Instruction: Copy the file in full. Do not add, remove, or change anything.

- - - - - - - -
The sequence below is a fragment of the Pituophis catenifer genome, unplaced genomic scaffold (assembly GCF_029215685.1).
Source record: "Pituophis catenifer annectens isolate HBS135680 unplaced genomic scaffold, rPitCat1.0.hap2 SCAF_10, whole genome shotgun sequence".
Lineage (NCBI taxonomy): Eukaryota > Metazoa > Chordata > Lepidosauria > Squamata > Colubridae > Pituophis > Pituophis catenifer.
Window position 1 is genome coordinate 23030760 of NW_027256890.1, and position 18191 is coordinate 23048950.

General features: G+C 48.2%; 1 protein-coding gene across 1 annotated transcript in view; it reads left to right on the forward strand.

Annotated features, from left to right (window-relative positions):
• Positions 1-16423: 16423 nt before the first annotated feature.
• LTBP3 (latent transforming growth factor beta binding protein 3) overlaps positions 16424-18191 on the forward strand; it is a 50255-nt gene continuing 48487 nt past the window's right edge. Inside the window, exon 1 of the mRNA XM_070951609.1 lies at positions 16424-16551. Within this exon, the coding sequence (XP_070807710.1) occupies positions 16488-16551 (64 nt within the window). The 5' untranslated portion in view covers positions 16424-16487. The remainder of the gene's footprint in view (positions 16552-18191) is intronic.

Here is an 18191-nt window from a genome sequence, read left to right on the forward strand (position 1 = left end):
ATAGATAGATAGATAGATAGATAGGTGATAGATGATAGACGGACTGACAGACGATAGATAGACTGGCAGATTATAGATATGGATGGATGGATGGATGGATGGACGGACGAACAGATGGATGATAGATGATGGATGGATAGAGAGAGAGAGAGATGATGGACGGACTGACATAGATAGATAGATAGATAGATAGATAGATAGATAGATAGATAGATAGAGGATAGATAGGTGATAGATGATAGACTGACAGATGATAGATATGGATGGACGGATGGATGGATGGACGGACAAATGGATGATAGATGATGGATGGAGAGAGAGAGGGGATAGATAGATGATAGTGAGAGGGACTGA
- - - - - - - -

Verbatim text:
The sequence below is a fragment of the Pituophis catenifer genome, unplaced genomic scaffold (assembly GCF_029215685.1).
Source record: "Pituophis catenifer annectens isolate HBS135680 unplaced genomic scaffold, rPitCat1.0.hap2 SCAF_10, whole genome shotgun sequence".
Lineage (NCBI taxonomy): Eukaryota > Metazoa > Chordata > Lepidosauria > Squamata > Colubridae > Pituophis > Pituophis catenifer.
Window position 1 is genome coordinate 23030760 of NW_027256890.1, and position 18191 is coordinate 23048950.

General features: G+C 48.2%; 1 protein-coding gene across 1 annotated transcript in view; it reads left to right on the forward strand.

Annotated features, from left to right (window-relative positions):
• Positions 1-16423: 16423 nt before the first annotated feature.
• LTBP3 (latent transforming growth factor beta binding protein 3) overlaps positions 16424-18191 on the forward strand; it is a 50255-nt gene continuing 48487 nt past the window's right edge. Inside the window, exon 1 of the mRNA XM_070951609.1 lies at positions 16424-16551. Within this exon, the coding sequence (XP_070807710.1) occupies positions 16488-16551 (64 nt within the window). The 5' untranslated portion in view covers positions 16424-16487. The remainder of the gene's footprint in view (positions 16552-18191) is intronic.

Here is an 18191-nt window from a genome sequence, read left to right on the forward strand (position 1 = left end):
ATAGATAGATAGATAGATAGATAGGTGATAGATGATAGACGGACTGACAGACGATAGATAGACTGGCAGATTATAGATATGGATGGATGGATGGATGGATGGACGGACGAACAGATGGATGATAGATGATGGATGGATAGAGAGAGAGAGAGATGATGGACGGACTGACATAGATAGATAGATAGATAGATAGATAGATAGATAGATAGATAGATAGAGGATAGATAGGTGATAGATGATAGACTGACAGATGATAGATATGGATGGACGGATGGATGGATGGACGGACAAATGGATGATAGATGATGGATGGAGAGAGAGAGGGGATAGATAGATGATAGTGAGAGGGACTGA